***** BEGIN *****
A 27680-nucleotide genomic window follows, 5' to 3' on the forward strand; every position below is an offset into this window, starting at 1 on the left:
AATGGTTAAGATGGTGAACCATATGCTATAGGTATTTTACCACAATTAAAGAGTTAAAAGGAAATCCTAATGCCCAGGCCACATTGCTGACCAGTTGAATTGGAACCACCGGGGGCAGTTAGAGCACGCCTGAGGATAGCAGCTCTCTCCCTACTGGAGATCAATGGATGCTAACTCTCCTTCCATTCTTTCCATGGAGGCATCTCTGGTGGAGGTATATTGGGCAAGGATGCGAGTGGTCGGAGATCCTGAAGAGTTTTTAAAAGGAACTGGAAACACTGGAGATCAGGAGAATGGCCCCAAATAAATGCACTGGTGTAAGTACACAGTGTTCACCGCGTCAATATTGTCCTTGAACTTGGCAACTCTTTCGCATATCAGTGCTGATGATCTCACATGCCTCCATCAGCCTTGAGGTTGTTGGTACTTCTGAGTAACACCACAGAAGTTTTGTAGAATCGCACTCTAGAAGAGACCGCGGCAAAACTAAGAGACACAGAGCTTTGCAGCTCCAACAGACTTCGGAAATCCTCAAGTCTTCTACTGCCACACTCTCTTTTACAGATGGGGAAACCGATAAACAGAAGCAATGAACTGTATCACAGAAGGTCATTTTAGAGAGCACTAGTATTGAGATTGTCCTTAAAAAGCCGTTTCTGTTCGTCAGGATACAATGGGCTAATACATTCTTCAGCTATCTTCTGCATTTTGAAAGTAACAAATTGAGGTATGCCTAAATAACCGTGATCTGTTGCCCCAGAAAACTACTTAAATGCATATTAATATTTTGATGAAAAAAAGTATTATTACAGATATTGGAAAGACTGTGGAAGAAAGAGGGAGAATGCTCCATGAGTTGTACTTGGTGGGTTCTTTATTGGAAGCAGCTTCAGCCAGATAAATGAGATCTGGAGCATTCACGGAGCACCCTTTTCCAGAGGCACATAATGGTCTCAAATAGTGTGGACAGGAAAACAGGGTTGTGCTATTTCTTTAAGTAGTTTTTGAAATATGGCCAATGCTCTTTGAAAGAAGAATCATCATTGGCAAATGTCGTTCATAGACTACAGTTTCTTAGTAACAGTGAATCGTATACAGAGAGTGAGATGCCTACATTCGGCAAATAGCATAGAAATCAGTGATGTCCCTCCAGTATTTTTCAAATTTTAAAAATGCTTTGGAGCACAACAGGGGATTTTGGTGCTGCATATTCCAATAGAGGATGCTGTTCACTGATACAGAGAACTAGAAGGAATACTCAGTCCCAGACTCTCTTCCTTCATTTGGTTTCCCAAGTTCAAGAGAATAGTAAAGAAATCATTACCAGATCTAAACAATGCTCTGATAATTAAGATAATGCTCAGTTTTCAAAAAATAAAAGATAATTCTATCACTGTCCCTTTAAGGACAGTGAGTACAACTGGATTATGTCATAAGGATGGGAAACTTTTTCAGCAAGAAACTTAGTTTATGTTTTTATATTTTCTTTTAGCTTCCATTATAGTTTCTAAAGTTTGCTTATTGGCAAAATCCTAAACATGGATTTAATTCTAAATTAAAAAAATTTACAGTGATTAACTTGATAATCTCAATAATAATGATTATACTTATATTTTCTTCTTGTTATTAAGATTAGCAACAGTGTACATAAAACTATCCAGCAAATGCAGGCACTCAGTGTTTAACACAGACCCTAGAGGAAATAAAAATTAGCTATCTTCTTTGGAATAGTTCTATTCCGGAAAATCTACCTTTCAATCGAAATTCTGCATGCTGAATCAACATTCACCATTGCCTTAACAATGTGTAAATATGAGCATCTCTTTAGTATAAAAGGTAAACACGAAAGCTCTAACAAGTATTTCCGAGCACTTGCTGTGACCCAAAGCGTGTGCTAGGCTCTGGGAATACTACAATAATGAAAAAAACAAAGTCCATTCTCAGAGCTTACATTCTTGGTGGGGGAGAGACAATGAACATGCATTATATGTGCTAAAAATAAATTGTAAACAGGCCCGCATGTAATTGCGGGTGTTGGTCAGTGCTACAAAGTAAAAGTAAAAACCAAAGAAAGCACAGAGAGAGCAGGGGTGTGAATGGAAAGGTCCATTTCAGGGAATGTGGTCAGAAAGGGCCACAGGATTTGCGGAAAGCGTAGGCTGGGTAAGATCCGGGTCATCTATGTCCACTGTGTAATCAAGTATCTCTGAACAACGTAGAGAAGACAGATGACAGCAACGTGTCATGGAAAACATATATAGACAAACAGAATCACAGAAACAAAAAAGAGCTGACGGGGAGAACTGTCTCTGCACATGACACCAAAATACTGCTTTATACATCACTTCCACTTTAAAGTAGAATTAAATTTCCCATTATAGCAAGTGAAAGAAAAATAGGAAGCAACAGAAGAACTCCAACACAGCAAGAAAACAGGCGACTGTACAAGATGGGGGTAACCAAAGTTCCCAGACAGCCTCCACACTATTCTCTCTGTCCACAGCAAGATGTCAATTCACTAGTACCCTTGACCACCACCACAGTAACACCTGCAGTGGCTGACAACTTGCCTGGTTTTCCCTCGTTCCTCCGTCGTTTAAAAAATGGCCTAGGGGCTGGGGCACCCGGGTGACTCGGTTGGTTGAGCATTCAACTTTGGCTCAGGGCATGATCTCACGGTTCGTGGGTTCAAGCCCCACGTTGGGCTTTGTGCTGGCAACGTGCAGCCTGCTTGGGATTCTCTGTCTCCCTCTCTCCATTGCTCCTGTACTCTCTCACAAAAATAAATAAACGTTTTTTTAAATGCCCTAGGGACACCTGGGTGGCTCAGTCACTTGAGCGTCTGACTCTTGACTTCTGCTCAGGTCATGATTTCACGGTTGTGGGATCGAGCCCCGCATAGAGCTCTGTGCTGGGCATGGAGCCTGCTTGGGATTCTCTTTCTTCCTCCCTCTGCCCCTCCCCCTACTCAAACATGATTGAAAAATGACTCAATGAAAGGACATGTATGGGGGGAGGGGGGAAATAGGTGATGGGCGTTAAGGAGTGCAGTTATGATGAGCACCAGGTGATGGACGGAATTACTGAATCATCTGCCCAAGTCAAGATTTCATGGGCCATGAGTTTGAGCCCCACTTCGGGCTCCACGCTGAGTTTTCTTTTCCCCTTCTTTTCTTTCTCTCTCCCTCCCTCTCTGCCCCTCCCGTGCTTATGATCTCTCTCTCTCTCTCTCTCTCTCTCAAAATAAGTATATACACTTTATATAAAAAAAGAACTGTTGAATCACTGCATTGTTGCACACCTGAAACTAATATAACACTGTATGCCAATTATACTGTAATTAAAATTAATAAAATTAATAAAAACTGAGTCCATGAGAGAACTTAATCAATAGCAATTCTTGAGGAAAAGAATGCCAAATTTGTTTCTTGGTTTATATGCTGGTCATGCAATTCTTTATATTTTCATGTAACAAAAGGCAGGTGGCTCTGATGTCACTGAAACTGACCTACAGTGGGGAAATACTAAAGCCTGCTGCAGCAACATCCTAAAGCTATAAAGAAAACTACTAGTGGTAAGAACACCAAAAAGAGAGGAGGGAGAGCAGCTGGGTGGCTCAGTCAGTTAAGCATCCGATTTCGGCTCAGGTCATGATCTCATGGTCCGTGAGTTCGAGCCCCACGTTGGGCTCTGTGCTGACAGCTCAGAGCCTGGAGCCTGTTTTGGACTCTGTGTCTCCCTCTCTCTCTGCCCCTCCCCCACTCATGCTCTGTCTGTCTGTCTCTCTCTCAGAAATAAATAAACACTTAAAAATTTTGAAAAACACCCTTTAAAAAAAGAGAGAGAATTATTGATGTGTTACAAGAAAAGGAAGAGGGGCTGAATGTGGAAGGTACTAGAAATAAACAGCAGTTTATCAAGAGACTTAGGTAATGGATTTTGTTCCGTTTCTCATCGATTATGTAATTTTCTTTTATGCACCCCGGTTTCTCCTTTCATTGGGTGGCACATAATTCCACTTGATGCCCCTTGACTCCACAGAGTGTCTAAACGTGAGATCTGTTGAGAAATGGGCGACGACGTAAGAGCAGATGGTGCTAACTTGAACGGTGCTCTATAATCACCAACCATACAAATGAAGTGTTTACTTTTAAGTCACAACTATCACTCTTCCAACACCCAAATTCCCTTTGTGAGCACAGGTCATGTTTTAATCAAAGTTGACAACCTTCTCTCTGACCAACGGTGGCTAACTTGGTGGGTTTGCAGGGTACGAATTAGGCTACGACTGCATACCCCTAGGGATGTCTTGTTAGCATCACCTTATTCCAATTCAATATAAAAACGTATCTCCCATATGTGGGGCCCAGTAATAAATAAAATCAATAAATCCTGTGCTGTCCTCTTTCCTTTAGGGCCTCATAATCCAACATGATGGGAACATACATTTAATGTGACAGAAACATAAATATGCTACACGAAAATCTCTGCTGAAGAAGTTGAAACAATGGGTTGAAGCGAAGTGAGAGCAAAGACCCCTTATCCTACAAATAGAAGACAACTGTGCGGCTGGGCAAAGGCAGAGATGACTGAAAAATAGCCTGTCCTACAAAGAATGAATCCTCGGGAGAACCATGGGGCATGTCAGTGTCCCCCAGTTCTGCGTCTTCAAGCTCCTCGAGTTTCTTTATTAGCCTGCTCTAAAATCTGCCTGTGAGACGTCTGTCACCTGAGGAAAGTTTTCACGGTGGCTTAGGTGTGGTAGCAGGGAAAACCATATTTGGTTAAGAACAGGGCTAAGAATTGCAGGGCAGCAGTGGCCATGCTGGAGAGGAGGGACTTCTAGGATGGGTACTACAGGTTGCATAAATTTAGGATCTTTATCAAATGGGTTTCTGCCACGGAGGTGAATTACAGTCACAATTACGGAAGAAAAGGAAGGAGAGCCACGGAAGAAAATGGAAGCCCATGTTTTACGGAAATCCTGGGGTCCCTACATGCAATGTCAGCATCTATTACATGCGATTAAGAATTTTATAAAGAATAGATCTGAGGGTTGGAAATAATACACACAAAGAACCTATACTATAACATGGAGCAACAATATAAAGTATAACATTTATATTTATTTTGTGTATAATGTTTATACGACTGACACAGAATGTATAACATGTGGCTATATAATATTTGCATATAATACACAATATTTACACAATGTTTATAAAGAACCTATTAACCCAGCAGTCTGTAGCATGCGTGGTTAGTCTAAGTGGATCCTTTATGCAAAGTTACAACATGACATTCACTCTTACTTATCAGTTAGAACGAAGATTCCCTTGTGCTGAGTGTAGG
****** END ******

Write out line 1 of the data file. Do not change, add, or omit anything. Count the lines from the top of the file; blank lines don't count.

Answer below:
A 27680-nucleotide genomic window follows, 5' to 3' on the forward strand; every position below is an offset into this window, starting at 1 on the left: